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EBike Specs & Features: What You Need to Know in 2024 About Electric Bicycles

Specs of the e-bikes. What you need to know in 2024.

Hey everyone, I'm Dustin. I have nearly 20 years of experience in the bike and e-bike industry. Today we're going to talk about the specs of an e-bike. And what you need to know in 2024. All right, if you're shopping for an e-bike in 2024, you're going to want to know about the specs, know about what are specs that you can expect when buying an e-bike. So I've got five different e-bikes from sixthreezero. And I'm going to run through just some different specs, some different things, and how they correlate to how you would want to choose an e-bike in 2024. So let's start with motor size. Common motor sizes for riders that are going to stick to the pavement are 250, 350, 500, or 750. Here in California, if you want to ride on the streets or stay in the bike lane, your motor cannot be larger than 750 watts. Over that, you can have e-bikes that are north of 750 watts. They would only be used for off-road. And in particular, in government land or parks, you can't have e-bikes larger than 750 watts.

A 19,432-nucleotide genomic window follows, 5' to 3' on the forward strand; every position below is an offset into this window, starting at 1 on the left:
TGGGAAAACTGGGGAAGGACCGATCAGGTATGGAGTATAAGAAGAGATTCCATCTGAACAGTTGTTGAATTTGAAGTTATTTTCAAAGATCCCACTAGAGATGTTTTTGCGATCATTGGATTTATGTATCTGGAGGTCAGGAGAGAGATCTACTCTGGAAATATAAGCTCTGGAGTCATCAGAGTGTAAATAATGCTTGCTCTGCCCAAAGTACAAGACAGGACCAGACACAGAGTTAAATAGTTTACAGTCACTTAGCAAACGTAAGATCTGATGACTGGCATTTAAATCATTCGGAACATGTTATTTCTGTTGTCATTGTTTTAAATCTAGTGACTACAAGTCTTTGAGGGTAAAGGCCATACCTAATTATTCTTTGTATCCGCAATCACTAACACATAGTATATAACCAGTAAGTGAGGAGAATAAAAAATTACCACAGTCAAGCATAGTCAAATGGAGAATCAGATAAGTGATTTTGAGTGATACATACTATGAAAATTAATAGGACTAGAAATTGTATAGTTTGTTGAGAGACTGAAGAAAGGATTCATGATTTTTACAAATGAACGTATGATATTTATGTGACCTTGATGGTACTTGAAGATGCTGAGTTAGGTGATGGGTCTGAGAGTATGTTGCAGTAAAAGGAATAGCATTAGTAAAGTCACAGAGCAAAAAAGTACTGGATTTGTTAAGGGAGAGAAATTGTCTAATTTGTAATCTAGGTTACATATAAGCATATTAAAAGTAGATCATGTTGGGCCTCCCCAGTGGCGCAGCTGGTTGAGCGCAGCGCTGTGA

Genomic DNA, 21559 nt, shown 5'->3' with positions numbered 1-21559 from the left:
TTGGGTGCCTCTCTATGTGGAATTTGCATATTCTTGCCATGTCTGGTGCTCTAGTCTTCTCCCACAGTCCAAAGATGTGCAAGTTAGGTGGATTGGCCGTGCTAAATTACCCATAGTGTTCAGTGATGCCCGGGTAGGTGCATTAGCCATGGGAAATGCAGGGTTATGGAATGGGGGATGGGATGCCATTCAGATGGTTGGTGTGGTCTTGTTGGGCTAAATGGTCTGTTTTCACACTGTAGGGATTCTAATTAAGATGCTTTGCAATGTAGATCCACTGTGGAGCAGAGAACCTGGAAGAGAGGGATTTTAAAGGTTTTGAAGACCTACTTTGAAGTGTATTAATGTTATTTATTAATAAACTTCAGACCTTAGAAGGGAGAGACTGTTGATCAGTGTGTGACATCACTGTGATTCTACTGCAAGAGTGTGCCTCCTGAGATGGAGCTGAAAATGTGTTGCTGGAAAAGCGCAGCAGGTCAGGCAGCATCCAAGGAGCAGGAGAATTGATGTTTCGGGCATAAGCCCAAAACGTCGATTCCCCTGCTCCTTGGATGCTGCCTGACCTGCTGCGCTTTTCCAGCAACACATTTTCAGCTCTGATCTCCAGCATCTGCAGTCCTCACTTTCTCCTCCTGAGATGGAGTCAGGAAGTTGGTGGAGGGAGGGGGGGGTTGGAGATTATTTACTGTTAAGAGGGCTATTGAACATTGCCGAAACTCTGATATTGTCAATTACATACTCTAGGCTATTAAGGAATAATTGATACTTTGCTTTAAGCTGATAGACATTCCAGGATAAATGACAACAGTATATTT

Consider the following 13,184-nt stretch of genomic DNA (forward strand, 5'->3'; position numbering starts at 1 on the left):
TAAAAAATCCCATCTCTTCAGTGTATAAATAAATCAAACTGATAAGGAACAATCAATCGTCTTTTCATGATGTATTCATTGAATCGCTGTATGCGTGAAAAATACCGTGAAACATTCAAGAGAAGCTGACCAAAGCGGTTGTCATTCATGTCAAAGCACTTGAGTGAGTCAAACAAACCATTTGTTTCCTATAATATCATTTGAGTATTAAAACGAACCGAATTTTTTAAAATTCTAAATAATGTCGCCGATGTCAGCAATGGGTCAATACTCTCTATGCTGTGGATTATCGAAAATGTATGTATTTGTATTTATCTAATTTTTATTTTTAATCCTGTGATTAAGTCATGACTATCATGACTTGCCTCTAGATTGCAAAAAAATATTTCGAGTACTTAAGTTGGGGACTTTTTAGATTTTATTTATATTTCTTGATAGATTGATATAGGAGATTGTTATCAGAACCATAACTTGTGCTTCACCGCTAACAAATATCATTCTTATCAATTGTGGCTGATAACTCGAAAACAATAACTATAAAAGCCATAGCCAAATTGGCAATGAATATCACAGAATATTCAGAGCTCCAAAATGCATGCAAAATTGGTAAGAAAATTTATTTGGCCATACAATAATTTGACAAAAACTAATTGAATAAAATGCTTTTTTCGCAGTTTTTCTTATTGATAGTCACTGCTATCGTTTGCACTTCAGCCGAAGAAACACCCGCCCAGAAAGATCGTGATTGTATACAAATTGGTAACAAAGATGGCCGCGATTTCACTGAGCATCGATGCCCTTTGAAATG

Now, in private land, you can do whatever you want and I can't tell you that wherever you live, the police or whoever would pull you over, but the way that you're, the way the laws are, 750 watts is the max size that would you legally be able to, ride. Now, when you talk about 750 watts, 500 watts, 250 watts, different riders is going to be good for different size motors, good for different riders. 250-watt e-bikes, quite honestly, are good for most, if not all, riders if you're doing primarily flat ground riding even if you're a heavier rider, 300 pounds, 350 pounds or more, 250 watts for flat ground around town, it will be more than enough, as will 350 watts. Now, 500 watts is better if you want to go a little bit faster. And also, you do have hills to contend with. Even if you're only 150, or 200 pounds, having that 500 watts to go up hills is going to help tremendously. Now, in flat ground, like I said, it's not going to be a huge benefit. But if you do have hills that you're going up consistently, having the extra power is going to be great. Now, we talked about 750 watts. If you're doing a lot of hills or you're a rider... over 250 pounds, and you want to be able to hit those top speeds, having 750 watts is going to make hills quite a bit easier, and you'll fly up any size hill with that size goal. Now, even when you get to about 350 pounds, 400 pounds, 750 watts to go up hills, you're still going to have to do the pedal assist and put in a little bit of effort. So something to think about. The other thing is that there are rear hub motors and mid-drive motors. Rear hub motors are going to be less expensive than mid-drive motors. A rear hub motor is good for most use cases when you talk about street riding or recreational riding. Now, if you're going to do a lot of hills all the time, having a mid-drive is a good idea. So if you're heavier and doing a lot of hills, you may want to consider a mid-drive. It's going to cost more money.